• 2017-07-04 at 7:20 pm

    Re the BoS 9-0 vote supporting a study of prospective Potomac River bridge crossing sites:
    What a loaded exercise! No public input! Zero, zilch I mean none. One might suspect this was coordinated behind closed doors (collusion)?
    Randy Minchew’s first love seems to be eminent domain. He would pave all Loudoun if it would help business interests and the Chamber of Commerce.
    Why limit the area of survey to east of Goose Creek? Why is Rt 15 beyond consideration? Maryland is prepared to accommodate a crossing there. And why is River Creek Parkway not mentioned? It seems a logical route. The county owns much of the property and the parallel power line easement makes it a perfect choice. I noticed Buona’s motion did not include that road, as I do believe it’s in his district and would tee off his voters. Buona, the one who brought us Metro and the Hounds Baseball Park at One Loudoun! Now there’s two good reasons against providing his views any credibility!
    This meeting of the BoS demonstrates just how parochial county politicians can be. Major undertakings such as a bridge across the Potomac transcend the narrow interests of Loudoun Locals. It is properly a matter for regional , state, and federal officials.

  • 2017-07-06 at 7:50 am

    Watched video of NVTAuthority presentation and short pre vote discussion…

    Stunning lack of current studies and misrepresentation of stance of Montgomery County and State of Maryland.
    VDOT’s recent study underscore which projects will offer real congestion relief.

    Folks interested in real congestion relief know this boondoggle is not the answer and that its biggest boosters are developers.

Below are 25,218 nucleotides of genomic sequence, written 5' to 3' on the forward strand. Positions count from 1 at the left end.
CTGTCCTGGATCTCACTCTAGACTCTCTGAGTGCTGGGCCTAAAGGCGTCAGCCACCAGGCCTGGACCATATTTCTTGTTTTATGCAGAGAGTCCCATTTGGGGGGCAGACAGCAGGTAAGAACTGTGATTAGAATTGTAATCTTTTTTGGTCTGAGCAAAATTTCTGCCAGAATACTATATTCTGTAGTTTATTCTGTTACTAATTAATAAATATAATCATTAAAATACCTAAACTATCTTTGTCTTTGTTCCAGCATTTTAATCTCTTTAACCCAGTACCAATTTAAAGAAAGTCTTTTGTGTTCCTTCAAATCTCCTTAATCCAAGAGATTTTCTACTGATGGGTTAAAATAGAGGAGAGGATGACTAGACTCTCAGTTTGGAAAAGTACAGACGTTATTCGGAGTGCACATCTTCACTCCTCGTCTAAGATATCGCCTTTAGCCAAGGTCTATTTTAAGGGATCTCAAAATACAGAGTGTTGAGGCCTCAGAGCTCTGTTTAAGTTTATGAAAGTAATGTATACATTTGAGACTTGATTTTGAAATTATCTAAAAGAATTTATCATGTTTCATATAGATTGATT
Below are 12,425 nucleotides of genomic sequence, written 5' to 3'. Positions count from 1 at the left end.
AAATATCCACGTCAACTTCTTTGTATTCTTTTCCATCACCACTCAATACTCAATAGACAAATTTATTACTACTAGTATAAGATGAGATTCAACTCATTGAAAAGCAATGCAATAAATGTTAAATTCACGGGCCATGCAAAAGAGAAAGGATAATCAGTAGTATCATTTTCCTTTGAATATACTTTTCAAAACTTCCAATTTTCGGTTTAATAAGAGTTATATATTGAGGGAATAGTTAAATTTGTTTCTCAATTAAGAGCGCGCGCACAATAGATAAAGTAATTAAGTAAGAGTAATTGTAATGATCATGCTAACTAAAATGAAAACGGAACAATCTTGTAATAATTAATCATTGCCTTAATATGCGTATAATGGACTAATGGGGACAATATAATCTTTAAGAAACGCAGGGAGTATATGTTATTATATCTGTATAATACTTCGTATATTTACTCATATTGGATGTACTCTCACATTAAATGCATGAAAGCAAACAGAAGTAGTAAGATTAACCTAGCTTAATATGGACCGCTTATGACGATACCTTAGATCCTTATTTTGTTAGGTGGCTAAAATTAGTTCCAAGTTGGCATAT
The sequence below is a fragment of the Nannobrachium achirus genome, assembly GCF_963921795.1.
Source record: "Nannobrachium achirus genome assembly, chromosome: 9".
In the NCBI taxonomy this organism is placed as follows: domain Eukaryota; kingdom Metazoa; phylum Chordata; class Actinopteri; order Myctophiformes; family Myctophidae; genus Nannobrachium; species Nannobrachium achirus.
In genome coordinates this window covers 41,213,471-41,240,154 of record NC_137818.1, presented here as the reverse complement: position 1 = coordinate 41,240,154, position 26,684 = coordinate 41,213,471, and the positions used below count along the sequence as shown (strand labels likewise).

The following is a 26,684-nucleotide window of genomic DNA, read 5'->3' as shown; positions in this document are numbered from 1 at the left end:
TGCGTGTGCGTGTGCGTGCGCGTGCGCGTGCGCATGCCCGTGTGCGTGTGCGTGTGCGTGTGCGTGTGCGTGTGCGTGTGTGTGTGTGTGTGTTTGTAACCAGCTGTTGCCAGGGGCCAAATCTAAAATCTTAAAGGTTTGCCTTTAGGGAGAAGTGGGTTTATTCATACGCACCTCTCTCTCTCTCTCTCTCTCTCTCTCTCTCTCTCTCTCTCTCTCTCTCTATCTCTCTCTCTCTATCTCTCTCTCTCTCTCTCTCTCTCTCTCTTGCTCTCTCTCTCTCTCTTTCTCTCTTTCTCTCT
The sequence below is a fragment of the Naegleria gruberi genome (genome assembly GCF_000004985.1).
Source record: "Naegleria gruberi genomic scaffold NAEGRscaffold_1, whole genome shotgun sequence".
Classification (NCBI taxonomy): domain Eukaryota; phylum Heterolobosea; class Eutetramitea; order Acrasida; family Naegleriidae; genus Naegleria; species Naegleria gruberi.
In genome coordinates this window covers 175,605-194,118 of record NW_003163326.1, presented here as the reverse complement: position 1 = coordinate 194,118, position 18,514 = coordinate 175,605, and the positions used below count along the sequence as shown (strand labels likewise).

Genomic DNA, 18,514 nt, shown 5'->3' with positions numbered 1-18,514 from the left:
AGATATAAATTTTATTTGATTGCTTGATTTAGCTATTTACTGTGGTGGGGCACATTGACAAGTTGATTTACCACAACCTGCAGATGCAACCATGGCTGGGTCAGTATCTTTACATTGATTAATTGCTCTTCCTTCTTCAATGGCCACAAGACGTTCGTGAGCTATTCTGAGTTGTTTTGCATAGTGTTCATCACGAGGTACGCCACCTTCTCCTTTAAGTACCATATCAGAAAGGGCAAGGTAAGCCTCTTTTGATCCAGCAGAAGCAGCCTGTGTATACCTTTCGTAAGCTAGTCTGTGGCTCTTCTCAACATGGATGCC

• 2017-07-20 at 2:05 pm

    These comments from those individuals so obviously compromised by developer interests are laughable:

    “Right now the task is getting political support on both sides of the river to agree a new bridge crossing”
    – Todd Pearson, vice chairman of Loudoun’s Economic Development Advisory Commission

    How long have you lived here, Todd? This boondoggle gets shot down once every few years because RESIDENTS DON’T WANT IT on other side of the river.

    “Virginians will be able to have jobs in the wonderful biotechnology jobs up in Maryland. Marylanders can be part of our great information technology job base here in Virginia”
    – Del. J. Randall Minchew (R-10)

    Randy, folks with biotech jobs in Maryland LIVE IN MD. Those with IT jobs in Virginia, LIVE IN VA.
    Your logic is nutty. If I procure a great job in Frederick, MD and I currently live in Fairfax. I don’t gripe about the 90-minute commute. I move! The tax-paying residents between the two locations should not be subject to decades of more congestion and sprawl for my convenience.

    My guess is, Mr. Minchew, that your campaign coffers are highly dependent on those that would benefit financially from the construction of this waste of our money.

    Know this: Elected officials who oppose the broad sentiment of their constituency get bounced quickly. There is NOT broad support of this project anywhere in the districts along it’s potential path or surrounding area. To imply otherwise is an outright lie.

    You can review this article for the next list of future election casualties. All Supervisors supporting this wacky idea are short for office. We don’t forget this issue at the ballot box.

  • 2017-10-20 at 8:49 pm

    My remarks are short, I don’t want to displace any homeowners on 28, this is a must. Secondly, the planners need research resilient cities material to see the new approach to congestion relief. I have a plan that provides solutions without a span across the Potomac but an entrance for a roadway connecting to a new Chain Bridge.Thirdly, we should think replacing Chain Bridge widen Macarthur Blvd with a direct connection to Whitehurst with an overhead local and through. The top priority in crossing the Potomac to Maryland that cries for improvement and my OARS System to relieve the inhuman daily commute. Think of the public need as the first priority.

Leave a Reply